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Friday, June 18, 2004

Test Recipe: Faux BBQ Beef Ribs

I didn't have the time to take pictures for this one. Recently, a local store was selling beef back ribs for less than a dollar a pound. In my area, that's a good deal. Unfortunately, when I got to the store I realized that most of the meat from the ribs was trimmed off. I picked the piece that had the most meat hanging off of it and set to work preparing it in the least troublesome manner, for hopefully a decent tasting return. Beef ribs are more meaty than pork ribs which tend to be tender and falling off the bone. If you like a strong flavor and hearty texture, then beef ribs are the way to go.

I started with two racks of about 6 or 7 beef back ribs each. I prepared a rub by tossing together two tablespoons of ground black pepper, a tablespoon of oregano, two teaspoons of cayenne pepper, and two teaspoons of celery salt. I then placed the ribs in two 9x13" baking pans and rubbed all the surfaces with the spices.

I then poured enough apple juice into each pan to cover the bottom by at least 1/4 inch. Covering each tightly with aluminum foil, I placed them onto a center rack in a 300°F oven.

I then let them bake for two hours.

After the two hours, I uncovered the ribs and let them bake for a few more minutes until the outside developed a slight char. You could also finish them over a grill, but I wanted the least amount of trouble and since the oven was hot, why not use that heat?

Using an 8 inch chef's knife, I cut between ribs which I held up vertically on a cutting board. I've served these plain with salt on the side as well as with barbeque sauce.

Faux BBQ Beef Ribs
2 racks of beef back ribsrubbake at 300°F for 2 hr.
2 Tbs. ground black peppermix
1 Tbs. oregano
2 tsp. cayenne pepper
2 tsp. celery salt

posted by Michael Chu @ 6/18/2004 10:00:54 PM   6 comments
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At 8:58 AM, Anonymous said...

There is another trick for expedient ribs. To get them "fall off the bone tender" in a hurry try boiling them for 1 to 1.5 hours in salted water. Then grill them until the outside looks right. Add some sauce, and grill a little longer to thicken the sauce.

This will produce tender ribs in less than 2 hours.

At 7:52 PM, Anonymous said...

Problem with boiling them is they lose all flavor. For best results, you first have to remove the back membrane and have your ribs marinate for about 24 hours in your favorite bbq sauce. They place them, covered, in the oven for 3 hours at 200o. The ribs will really get the taste of the sauce.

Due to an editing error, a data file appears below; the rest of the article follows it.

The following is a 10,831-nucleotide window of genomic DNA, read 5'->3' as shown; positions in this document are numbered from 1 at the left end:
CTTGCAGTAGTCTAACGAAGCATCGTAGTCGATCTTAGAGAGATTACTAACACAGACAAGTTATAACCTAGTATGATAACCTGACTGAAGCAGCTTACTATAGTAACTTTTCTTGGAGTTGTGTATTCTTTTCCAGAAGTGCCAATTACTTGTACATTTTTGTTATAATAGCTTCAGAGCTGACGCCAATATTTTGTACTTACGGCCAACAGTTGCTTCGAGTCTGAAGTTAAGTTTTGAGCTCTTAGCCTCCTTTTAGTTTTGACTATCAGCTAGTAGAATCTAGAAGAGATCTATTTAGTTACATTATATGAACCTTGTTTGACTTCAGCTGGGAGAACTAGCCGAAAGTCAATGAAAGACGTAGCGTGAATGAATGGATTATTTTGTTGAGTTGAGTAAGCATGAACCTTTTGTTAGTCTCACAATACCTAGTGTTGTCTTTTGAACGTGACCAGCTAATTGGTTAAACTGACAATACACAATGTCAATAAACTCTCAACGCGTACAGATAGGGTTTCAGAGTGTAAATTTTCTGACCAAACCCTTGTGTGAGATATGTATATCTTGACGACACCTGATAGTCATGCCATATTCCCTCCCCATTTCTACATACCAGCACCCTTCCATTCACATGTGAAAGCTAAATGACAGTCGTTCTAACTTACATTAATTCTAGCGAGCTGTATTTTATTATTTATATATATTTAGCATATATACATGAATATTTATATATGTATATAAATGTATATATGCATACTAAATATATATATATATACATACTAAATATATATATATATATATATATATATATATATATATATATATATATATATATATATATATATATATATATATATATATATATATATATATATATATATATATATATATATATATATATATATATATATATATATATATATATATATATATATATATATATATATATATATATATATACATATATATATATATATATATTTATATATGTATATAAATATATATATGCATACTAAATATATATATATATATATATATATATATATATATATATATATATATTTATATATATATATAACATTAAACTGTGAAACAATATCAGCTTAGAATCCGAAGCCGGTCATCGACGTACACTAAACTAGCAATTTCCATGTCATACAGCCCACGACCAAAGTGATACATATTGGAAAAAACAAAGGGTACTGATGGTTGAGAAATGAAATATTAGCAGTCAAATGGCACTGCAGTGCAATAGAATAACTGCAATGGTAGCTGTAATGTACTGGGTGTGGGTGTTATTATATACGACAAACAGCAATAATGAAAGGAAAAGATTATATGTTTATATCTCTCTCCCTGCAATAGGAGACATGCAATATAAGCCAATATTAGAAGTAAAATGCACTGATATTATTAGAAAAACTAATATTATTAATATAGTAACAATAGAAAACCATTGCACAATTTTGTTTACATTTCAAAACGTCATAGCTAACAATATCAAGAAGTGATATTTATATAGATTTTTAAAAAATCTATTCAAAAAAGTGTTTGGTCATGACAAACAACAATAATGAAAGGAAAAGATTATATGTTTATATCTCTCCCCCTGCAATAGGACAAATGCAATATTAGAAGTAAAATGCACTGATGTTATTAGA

Once they're out of the oven, wait about an hour before broiling them a little on the bbq, with diamond marking for best results, and add some more sauce to cover it all. Restaurant-style perfect bbq ribs. Takes a little longer to prepare, but results will impress you!! You can also try liquid smoke if you want to add a little smokey taste.

At 9:41 PM, Anonymous said...

Two words: pressure cooker.

Beef ribs are tough, but the quickest and tastiest way outside of a long, slow grilling or smoking, is to use a pressure cooker, followed by a grill or broiler.

I've marinated, and cooked them in the marinade under high pressure, then grilled. Or used storebought sauce in the pressure cooker, then grilled, with some extra slathering on of the sauce at the end of the grilling, making them in under an hour this way on a whim. Storebought bbq sauce is mostly sugar, which burns on the grill, so it can't really be basted on. But it only takes a little while at the end to put some color on the ribs.

Takes about 25 minutes under high pressure, just be careful that the meat doesn't slide off the bones while taking them out!

Steaming is much gentler than boiling. The flavors of the marinade penetrate, and the connective tissue breaks down under the high pressure and heat.

Also the quickest pot roast this side of the Mississippi. Whip up a 3lb pot roast in 45 minutes. Or a beef stew in 25, that tastes straight out of a crock pot. The wonders of pressure and a higher boiling point.

At 4:50 PM, Anonymous said...

I agree with anonymous who said to marrinate, cover, and bake for 3 hours. I use a higher 250 degree oven, but the results are the same. After baking let them cool off (so they don't fall apart when you put them on the grill) and grill and slather with more sauce.

Everytime I make these for guests they are blown away.


At 1:24 AM, Anonymous said...

My absolute favorite method of cooking ribs is this, which I've made many times over the last several years:

Although this is meant for *pork* back ribs, it should still work for beef ones, if you're willing to cook it a little longer.

I also use straight apple juice, as the oil doesn't seem to help.

And while the other ingredients of the spice rub are optional and some may not be a good idea depending on your chosen sauce, the brown sugar is essential. You can rub it in until it completely "melts" just before cooking, if you don't want to do it ahead of time.

You could even brine the ribs before adding the rub to make them even better.

As the recipe says, it's amazing how much fat comes out of them and they don't lose any taste like boiling them or over grilling them causes. They litterally fall off the bone. It's time consuming, but worth it.

At 7:50 PM, Anonymous said...

re: pressure cooker

Your comments reminded me of the pressure cooker (still unused) that I was given last year as a gift after I had expressed interest in using one. I guess after reading some of the directiions and warnings that came with it I was a little intimidated and stowed it with the seldom used; I'd love to hear some practical advice from someone who uses a pressure cooker rather than the heebie-jeebie invoking technical directions that were provided. Thanks


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